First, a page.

Focal Point Summer 2010

Summer 2010 Focal Point cover

"Transitions to Adulthood" (2010), v.24

The articles included in this inaugural issue of the "new" Focal Point address "Transitions to Adulthood" from the perspectives of researchers, youth, family, and professionals. [This is the first issue of Focal Point as published by the Research and Training Center for Pathways to Positive Futures; previous issues had been published under the preceding RTC for Family Support and Children's Mental Health.]

Access Articles in this Issue

  • Introduction: Transitions to Adulthood

    L. Kris Gowen & Janet S. Walker

    This article introduces the "new"Focal Point and explains the shift in focus toward topics related to improving outcomes for youth and young adults with serious mental health conditions, and the concomitant transition in the mission and activities of the Research and Training Center at Portland State University.

  • Moving the Field of Transition Services Forward

    Nancy Koroloff & Maryann Davis

    Two of the directors of new Research and Training Centers focused on the transitions of youth and young adults with mental health conditions provide examples of current research in the transition field and give recommendations about synthesizing the information from this research to design effective interventions.

  • Is There a Developmentalist in the House? Using Developmental Theory to Understand the Service Needs of Emerging Adults

    Jennifer Tanner

    This article explains how recent advances in developmental theory can be applied to design policies and programs that help young people transition to adulthood in a way that befits their normative maturation processes and the realities of today’s world.

  • Transitioning to Independence

    Heidi Peircey

    A young adult with bipolar disorder describes what independence means to her and the steps she has taken to become a responsible adult.

  • Transition–Aged Youth, Mental Health Challenges, and Survival Self–Reliance

    Amy Salazar

    This article describes how foster youth with different backgrounds and experiences navigate their transitions out of care, and the need to implement more targeted transition–related services in order to account for the diversity within this population.

  • Helping Youth Transition into Adulthood: A Parent's Perspective

    Sandra Spencer

    A parent reflects on her son's transition from child-serving systems to adult–serving systems, and how she supported his development into a self–advocate and a responsible young adult.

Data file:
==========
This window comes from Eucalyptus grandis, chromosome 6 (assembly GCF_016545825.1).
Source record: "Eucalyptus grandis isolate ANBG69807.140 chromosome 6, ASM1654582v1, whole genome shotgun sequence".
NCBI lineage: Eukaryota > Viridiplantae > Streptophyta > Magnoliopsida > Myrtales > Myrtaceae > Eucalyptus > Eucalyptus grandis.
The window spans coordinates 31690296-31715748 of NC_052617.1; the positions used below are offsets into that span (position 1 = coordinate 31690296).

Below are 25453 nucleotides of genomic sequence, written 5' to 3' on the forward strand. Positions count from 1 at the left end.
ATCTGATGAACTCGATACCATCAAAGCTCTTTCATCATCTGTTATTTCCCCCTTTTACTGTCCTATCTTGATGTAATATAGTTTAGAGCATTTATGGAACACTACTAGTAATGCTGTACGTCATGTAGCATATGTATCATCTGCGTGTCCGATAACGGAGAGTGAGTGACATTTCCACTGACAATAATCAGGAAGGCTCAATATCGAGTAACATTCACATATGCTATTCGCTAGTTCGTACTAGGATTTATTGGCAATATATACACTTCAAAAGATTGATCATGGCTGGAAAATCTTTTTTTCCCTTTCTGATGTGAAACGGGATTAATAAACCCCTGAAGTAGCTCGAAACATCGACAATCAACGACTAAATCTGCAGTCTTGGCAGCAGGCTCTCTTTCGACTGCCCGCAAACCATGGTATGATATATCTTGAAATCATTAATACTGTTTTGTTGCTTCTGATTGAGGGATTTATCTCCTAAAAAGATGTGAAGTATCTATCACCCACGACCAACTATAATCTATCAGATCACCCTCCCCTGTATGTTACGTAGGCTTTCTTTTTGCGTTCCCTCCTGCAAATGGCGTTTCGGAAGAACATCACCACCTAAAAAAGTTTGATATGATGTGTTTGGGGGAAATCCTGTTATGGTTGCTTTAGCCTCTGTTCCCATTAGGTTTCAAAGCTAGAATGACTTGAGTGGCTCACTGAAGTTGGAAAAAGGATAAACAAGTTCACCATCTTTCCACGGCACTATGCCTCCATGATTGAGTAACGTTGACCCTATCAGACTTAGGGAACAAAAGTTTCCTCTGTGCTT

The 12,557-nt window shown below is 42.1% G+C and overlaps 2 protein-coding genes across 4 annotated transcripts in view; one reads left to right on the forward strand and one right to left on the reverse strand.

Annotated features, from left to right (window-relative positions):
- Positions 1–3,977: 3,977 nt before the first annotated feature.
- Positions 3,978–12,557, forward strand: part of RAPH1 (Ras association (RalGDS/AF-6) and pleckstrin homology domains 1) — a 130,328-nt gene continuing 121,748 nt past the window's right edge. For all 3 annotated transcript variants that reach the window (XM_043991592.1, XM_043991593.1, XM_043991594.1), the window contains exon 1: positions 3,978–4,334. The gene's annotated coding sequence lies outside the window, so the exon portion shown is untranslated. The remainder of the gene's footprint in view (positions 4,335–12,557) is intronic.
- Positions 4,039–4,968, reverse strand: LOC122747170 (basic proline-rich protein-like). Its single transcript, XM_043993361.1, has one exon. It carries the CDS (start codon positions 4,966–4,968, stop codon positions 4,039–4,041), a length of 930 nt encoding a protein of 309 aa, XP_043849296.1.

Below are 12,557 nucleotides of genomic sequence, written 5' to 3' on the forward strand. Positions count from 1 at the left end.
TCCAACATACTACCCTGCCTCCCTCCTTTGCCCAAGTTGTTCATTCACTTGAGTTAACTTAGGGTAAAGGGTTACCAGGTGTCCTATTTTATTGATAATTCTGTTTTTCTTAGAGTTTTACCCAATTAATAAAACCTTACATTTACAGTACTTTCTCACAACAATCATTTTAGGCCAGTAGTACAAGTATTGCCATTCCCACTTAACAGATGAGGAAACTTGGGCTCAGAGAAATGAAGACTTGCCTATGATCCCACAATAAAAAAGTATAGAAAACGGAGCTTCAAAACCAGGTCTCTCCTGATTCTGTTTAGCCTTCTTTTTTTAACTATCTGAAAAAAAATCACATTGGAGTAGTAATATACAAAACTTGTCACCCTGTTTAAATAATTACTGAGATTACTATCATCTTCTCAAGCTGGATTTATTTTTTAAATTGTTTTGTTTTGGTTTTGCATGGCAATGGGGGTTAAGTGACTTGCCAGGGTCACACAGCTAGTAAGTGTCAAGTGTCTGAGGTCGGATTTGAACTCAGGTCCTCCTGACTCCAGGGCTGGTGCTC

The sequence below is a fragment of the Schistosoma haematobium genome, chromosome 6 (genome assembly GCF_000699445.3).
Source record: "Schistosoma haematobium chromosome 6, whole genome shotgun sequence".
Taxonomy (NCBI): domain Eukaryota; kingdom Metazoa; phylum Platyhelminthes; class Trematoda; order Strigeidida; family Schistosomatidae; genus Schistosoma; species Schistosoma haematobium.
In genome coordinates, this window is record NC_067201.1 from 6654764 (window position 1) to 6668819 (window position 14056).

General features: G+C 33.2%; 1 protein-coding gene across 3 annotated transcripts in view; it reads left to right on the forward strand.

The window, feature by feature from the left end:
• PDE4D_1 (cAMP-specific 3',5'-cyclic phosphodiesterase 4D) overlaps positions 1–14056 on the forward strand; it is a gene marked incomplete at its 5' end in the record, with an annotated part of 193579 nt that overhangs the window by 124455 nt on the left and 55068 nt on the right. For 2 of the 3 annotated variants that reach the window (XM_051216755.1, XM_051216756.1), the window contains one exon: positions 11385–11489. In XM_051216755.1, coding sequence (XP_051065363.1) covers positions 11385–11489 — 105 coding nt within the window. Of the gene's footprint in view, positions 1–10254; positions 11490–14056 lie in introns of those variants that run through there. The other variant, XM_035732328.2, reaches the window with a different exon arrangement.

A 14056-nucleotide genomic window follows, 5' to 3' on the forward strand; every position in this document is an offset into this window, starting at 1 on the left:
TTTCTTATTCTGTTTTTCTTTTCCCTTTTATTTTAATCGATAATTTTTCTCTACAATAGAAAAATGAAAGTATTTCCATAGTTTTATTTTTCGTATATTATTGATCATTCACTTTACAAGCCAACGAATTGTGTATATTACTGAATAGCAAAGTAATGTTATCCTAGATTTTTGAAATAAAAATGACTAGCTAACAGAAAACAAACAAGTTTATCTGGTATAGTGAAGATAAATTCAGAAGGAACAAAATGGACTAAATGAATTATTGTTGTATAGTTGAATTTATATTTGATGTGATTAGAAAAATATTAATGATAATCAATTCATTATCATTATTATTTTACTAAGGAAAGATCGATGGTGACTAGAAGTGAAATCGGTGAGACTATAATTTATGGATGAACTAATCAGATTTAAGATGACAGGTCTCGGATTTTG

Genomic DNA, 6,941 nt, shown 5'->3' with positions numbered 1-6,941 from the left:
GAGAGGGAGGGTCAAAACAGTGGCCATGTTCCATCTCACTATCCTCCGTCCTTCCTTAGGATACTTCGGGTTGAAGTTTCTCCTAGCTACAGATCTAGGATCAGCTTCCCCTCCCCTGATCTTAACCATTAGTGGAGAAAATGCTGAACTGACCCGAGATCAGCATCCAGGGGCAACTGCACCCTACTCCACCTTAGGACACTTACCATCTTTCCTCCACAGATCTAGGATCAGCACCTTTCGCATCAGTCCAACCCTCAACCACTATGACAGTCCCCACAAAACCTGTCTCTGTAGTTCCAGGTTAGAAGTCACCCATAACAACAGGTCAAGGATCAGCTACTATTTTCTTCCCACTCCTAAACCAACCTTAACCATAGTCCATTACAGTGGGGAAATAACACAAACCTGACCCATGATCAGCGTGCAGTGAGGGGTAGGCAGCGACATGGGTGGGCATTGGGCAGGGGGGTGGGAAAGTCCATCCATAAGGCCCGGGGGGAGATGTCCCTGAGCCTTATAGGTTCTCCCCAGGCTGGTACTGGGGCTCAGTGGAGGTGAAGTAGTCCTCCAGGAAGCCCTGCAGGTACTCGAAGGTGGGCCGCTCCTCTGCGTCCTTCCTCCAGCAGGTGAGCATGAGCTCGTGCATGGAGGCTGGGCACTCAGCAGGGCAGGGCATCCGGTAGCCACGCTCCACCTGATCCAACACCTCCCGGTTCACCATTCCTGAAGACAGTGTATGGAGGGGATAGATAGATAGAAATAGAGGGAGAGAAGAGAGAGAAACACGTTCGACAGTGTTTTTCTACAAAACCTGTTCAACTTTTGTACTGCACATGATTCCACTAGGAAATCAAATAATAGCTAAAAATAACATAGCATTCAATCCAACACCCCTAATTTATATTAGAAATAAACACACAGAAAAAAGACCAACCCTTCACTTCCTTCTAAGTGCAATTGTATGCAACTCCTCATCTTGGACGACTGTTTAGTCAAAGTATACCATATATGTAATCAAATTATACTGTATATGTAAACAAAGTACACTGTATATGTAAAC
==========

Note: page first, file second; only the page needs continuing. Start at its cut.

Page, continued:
• Data Trends: Supporting Transition–Aged Youth: One State's Efforts

    L. Kris Gowen

    This issue'sData Trends summarizes an evaluation of Connecticut's Young Adult Services Program, which was found to improve transition outcomes for young people with complex needs.

  • Young Adults Value Participation, Meaningful Employment, and Unconditional Caring

    Bonny Saulnier, Melissa Goodman, & Sara Plachta–Elliott

    This article describes the Tempo Young Adult Resource Center's "positive youth development approach" in offering youth–guided services to young people in Framingham, MA.

  • Transitioning Does Not Mean Escaping


    A young adult tells about how medication and group therapy helped her overcome her symptoms of borderline personality disorder and enabled her to return to college.

  • Early Psychosis Intervention in Oregon: Building a Positive Future for this Generation

    Tamara Sale & Ryan Melton

    This article explains how the Early Assessment and Support Team of Oregon works to maintain normal life trajectories for young people with psychotic symptoms through early intervention, a variety of treatment options, and educational/employment counseling.

  • A Holistic Approach to Supporting the Transitions of High School Students with Emotional and Behavioral Disabilities

    Cinda Johnson

    This article describes the School–Wide Positive Behavioral Interventions and Supports system—a decision–making framework that has guided three Washington State high schools in the implementation of three different levels of support for students with emotional and behavioral disabilities.